Thursday, August 14, 2003
As part of the famous triumvirate of Yardbirds guitar players, Jeff Beck may have been the most lethal, but has also been the most short-changed. Unable to sustain long solos (like Clapton) or fashion the unstoppable blues riff (like Page), he's the personification of cultdom, a sound effect machine that dazzles in short bursts and one that is capable of hiding his weaknesses carefully. As flashy as the guitar hero is, he's cursed with a not so nimble picking hand which makes his phrasing all shriek and slide and as such, not as impressive as the guys that followed him, the Van Halen's and Vai's.
He's also been more or less vocal(ist) free since 1973, so his music rises and falls on thematics, atmospherics and motifs. Jeff is techno/trip-hop/jungle beats, over which the maestro explodes in his customarily small doses. And, land o' Goshen, it is his best since 1975's Blow By Blow, not so much because of the recognizable melodies, but because it works as a rhythm record. The beats are computerized chop-ups of course, but the elderly axe-man slinks around them and inserts his dots and dashes with care and abandon-for old Beck fans, the effect is like his punch-ins on "Going Down" or "Ain't Superstitious", only this time it's a machine he's competing with, hence, even more assaultive.
Pseudo Arabisms, kinda blues, a few chanted vocal choruses and femme inserts, this is a cut and paste job that juxtaposes the ancient with the modern about as well as can be imagined. Beck is also scoring a musical these days, based on the life of Evel Knievel (I kid you not) so he may pull off the impossible--to do his best work as sixty approaches and passes.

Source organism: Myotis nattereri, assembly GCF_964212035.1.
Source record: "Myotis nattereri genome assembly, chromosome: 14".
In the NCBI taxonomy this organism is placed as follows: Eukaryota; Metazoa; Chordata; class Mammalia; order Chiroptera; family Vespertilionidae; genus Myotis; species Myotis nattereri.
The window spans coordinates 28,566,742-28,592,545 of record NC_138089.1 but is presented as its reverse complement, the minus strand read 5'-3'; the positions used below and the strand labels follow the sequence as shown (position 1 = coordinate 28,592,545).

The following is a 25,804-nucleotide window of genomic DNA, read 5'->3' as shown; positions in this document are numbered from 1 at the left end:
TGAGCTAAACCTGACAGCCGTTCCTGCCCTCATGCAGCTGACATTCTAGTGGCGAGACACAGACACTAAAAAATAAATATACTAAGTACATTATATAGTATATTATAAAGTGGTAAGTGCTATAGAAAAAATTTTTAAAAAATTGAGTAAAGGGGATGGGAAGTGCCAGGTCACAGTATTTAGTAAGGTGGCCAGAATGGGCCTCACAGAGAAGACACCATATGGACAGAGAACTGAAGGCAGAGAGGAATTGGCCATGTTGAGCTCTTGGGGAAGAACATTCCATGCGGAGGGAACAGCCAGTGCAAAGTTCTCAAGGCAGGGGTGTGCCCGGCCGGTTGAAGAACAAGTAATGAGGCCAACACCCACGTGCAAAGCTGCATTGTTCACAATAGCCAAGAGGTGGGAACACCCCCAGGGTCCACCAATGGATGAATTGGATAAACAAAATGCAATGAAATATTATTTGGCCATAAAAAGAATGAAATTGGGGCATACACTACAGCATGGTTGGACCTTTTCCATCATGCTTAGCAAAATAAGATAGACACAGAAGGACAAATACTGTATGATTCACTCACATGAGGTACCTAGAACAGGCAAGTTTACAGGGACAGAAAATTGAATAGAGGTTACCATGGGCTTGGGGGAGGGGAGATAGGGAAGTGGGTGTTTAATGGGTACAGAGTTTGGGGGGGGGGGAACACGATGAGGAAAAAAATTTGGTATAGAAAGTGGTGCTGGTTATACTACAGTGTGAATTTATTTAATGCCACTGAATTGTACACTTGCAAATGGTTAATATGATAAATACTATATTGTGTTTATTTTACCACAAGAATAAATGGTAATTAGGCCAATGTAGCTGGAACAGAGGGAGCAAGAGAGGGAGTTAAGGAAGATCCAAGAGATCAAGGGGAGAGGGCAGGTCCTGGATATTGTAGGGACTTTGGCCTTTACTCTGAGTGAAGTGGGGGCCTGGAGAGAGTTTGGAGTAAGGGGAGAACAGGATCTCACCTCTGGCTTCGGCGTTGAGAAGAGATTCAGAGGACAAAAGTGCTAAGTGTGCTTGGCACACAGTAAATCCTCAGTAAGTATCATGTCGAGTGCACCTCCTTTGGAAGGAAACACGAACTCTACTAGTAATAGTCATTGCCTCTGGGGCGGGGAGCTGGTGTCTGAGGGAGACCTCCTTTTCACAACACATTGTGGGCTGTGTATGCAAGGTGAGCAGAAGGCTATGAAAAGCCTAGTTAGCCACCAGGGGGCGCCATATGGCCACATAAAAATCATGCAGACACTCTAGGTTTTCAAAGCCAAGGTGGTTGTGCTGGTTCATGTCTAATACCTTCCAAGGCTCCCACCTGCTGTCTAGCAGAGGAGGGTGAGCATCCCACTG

Bela Fleck and the Flecktones
In the setting of the equally sprawling and ambitious 3 CD set Little Worlds, Bela Fleck and the Flecktones have finally figured out how to "make" music. Rather than accepting their freak show lineup of banjo, electronic drum set, bass, and horns and falling into their typical Pat Metheny overplaying territory, they instead focus on imbuing their compositions with emotional depth.
"Longitude" sounds reminiscent of passages from Philip Glass' "Einstein on the Beach" esotericism, and the twenty guest artists on "New Math" aren't a burden like earlier albums, where a plethora of layers presented nothing more than traffic jam congestion. Instead they sound like a post-modern orchestra, slightly obtuse but flaccidly acceptable. The Nickel Creek led "Gravity Wheel" epitomizes this new domain for the Flecktones, an ineffable point of spaciousness and melodic sophistication.
More importantly, improvisation on each track of this release discloses the band being willing to wait, take a lengthy peregrination, and to emphatically listen to each other. Solos move in slowly and subtly, with a silent sibilant beginning before ending in a smashing fortissimo. Jeff Coffin doesn't merely squawk his horn or play two horns simultaneously for mere applause. Bass lines by Victor Wooten follow a more tactful, subtle approach rather than his usual thumping lunacy. Even Futureman's electronic drum kit attacks sound under control, as he supports with his percussion rather than solos.
And over the course of 140 minutes of music, the album's myriad guests, such as saxophonist Branford Marsalis never expunge these compositional successes. Instead, through their own tasteful knowledge, they enhance these ideas. It took more than ten years, but Bela Fleck and the Flecktones have finally grown into their respective talents, rather than pawning off a gauche Jane Fonda workout for the ears.